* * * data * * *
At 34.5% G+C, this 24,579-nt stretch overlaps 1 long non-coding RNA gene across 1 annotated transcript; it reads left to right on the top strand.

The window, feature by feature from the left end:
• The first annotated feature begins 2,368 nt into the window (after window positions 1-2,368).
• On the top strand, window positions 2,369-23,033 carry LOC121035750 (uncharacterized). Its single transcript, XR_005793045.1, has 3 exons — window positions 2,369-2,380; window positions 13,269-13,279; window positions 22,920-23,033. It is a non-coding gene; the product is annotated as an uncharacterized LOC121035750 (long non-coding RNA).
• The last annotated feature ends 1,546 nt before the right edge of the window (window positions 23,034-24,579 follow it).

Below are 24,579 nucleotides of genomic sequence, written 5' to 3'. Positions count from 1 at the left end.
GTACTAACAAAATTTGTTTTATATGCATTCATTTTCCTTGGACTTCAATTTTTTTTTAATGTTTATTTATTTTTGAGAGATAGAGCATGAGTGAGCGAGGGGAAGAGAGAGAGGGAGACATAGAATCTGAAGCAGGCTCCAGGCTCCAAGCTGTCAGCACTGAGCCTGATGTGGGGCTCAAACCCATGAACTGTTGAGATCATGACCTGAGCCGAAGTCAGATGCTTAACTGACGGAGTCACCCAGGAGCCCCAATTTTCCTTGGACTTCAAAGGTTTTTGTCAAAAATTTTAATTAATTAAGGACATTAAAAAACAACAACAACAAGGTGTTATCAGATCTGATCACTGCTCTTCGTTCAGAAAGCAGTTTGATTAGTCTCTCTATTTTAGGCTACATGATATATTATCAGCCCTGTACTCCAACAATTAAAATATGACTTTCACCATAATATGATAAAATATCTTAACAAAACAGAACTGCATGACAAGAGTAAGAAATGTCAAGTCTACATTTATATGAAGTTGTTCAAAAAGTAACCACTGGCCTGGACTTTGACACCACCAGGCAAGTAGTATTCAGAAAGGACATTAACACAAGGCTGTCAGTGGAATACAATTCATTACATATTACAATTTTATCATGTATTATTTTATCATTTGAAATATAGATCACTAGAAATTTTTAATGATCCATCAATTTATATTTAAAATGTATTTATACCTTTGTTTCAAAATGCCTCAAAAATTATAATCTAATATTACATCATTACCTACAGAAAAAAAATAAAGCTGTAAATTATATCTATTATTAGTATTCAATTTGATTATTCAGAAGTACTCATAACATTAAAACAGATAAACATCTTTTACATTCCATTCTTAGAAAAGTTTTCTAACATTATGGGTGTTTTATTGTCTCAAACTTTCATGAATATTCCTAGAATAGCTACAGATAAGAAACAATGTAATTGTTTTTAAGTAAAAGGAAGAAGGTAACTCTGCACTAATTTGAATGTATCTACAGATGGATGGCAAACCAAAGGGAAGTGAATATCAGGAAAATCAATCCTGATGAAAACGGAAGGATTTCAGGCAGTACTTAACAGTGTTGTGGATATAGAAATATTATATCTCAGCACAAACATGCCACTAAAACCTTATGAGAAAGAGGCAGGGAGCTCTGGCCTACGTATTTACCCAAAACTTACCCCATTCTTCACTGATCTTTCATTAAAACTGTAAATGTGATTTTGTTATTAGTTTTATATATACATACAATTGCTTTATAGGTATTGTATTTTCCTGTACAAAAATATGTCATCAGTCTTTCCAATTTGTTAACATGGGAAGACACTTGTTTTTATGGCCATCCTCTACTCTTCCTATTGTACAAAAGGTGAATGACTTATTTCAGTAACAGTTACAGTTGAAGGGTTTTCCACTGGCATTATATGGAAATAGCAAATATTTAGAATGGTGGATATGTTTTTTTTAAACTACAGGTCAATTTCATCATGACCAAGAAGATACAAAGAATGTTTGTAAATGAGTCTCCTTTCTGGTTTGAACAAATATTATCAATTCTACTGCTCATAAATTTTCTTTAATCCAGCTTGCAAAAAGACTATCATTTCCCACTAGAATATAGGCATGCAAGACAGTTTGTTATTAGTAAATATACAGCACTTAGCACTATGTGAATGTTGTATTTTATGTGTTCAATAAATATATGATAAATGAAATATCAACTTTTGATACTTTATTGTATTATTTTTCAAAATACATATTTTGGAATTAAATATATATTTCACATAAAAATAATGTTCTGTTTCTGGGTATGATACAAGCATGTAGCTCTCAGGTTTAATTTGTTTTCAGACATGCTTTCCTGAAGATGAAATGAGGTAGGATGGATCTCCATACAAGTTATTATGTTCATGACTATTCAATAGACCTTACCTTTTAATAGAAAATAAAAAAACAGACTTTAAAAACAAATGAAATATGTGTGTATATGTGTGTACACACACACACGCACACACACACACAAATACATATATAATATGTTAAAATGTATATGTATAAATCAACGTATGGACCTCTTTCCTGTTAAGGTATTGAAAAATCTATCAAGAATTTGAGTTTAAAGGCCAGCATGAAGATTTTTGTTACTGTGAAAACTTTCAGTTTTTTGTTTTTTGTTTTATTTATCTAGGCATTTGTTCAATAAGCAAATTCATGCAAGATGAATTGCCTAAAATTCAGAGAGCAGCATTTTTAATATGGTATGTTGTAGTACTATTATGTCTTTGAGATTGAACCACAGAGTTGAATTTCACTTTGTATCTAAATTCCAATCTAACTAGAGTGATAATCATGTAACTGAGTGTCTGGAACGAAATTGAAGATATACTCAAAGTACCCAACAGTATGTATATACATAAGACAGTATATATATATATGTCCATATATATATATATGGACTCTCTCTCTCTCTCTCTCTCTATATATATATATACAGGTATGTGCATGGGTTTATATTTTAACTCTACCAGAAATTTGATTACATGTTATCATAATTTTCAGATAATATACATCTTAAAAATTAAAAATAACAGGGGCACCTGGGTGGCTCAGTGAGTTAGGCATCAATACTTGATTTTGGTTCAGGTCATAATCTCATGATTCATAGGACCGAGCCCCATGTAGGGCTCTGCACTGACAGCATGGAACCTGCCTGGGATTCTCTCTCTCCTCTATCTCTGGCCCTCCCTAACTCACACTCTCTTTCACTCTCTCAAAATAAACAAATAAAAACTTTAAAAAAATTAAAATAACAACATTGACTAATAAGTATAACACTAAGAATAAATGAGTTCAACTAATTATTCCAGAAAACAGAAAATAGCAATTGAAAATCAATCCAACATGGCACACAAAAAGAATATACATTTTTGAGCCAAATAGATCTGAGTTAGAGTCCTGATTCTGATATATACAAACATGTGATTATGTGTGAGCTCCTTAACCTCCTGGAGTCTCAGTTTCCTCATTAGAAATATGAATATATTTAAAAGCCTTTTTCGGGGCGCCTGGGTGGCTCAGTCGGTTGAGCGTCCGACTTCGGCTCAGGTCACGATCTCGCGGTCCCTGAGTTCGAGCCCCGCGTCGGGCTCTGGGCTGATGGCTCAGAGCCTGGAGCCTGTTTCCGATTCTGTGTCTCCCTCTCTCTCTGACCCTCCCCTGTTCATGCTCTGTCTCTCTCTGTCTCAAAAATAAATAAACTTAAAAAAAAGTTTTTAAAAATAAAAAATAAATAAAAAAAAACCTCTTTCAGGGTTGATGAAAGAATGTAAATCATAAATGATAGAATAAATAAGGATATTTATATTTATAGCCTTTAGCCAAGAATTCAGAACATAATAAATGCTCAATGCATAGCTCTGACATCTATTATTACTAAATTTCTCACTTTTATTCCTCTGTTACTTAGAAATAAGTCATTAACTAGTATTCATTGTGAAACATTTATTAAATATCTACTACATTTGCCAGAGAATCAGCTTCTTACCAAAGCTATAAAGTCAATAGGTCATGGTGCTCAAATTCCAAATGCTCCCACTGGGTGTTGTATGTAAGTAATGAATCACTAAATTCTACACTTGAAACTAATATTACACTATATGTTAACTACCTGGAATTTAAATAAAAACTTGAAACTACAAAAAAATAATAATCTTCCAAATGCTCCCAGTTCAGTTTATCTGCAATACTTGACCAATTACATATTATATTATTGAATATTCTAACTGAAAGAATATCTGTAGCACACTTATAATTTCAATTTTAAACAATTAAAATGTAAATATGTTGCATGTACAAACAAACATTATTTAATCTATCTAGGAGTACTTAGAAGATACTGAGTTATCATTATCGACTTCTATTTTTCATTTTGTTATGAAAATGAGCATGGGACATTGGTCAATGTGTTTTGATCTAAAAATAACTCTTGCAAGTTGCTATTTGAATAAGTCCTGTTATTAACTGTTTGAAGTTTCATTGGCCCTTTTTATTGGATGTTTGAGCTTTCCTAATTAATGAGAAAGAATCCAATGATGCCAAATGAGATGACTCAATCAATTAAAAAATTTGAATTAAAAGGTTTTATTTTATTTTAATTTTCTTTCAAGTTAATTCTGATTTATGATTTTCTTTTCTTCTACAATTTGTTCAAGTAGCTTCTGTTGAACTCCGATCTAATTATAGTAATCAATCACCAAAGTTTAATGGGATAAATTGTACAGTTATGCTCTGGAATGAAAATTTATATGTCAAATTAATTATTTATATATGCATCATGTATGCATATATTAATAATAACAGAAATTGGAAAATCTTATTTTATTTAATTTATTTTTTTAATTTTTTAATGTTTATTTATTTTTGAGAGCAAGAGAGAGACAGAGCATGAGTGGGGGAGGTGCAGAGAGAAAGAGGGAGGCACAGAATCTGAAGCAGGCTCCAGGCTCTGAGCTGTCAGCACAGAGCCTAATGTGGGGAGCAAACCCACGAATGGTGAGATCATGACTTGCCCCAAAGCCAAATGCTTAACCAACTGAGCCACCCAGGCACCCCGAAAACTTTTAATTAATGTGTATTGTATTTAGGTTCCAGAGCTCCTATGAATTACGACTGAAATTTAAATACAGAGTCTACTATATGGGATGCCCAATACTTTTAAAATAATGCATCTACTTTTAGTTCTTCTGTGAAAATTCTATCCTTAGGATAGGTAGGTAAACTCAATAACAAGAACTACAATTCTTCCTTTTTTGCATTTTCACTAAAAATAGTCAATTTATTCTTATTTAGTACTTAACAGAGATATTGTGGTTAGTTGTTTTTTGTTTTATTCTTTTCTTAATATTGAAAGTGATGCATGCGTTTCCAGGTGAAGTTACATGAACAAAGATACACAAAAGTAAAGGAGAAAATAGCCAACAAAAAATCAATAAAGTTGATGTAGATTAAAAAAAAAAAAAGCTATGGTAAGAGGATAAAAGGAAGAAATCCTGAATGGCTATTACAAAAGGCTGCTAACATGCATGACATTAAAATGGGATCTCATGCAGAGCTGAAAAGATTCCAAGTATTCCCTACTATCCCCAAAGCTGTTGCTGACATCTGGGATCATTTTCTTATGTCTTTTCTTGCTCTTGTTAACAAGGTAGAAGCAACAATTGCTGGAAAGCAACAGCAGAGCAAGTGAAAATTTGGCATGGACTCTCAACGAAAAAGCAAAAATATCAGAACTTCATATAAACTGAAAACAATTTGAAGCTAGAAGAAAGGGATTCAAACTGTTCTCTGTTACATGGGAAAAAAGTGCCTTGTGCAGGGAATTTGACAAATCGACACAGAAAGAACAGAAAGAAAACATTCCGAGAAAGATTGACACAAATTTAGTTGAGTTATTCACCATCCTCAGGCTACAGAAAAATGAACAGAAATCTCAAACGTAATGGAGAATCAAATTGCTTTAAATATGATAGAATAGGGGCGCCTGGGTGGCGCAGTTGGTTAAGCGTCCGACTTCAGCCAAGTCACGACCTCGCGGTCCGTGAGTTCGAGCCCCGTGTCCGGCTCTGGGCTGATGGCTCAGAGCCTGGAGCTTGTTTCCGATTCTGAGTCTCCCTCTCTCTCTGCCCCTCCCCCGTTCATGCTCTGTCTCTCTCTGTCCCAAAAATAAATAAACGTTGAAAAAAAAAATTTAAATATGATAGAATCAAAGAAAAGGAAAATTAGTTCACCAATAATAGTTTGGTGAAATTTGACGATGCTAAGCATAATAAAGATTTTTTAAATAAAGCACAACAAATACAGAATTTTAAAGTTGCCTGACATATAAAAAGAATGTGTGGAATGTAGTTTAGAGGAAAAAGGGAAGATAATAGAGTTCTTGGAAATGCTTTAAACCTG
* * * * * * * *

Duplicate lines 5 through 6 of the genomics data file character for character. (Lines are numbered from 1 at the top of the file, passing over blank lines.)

• The last annotated feature ends 1,546 nt before the right edge of the window (window positions 23,034-24,579 follow it).

Below are 24,579 nucleotides of genomic sequence, written 5' to 3'. Positions count from 1 at the left end.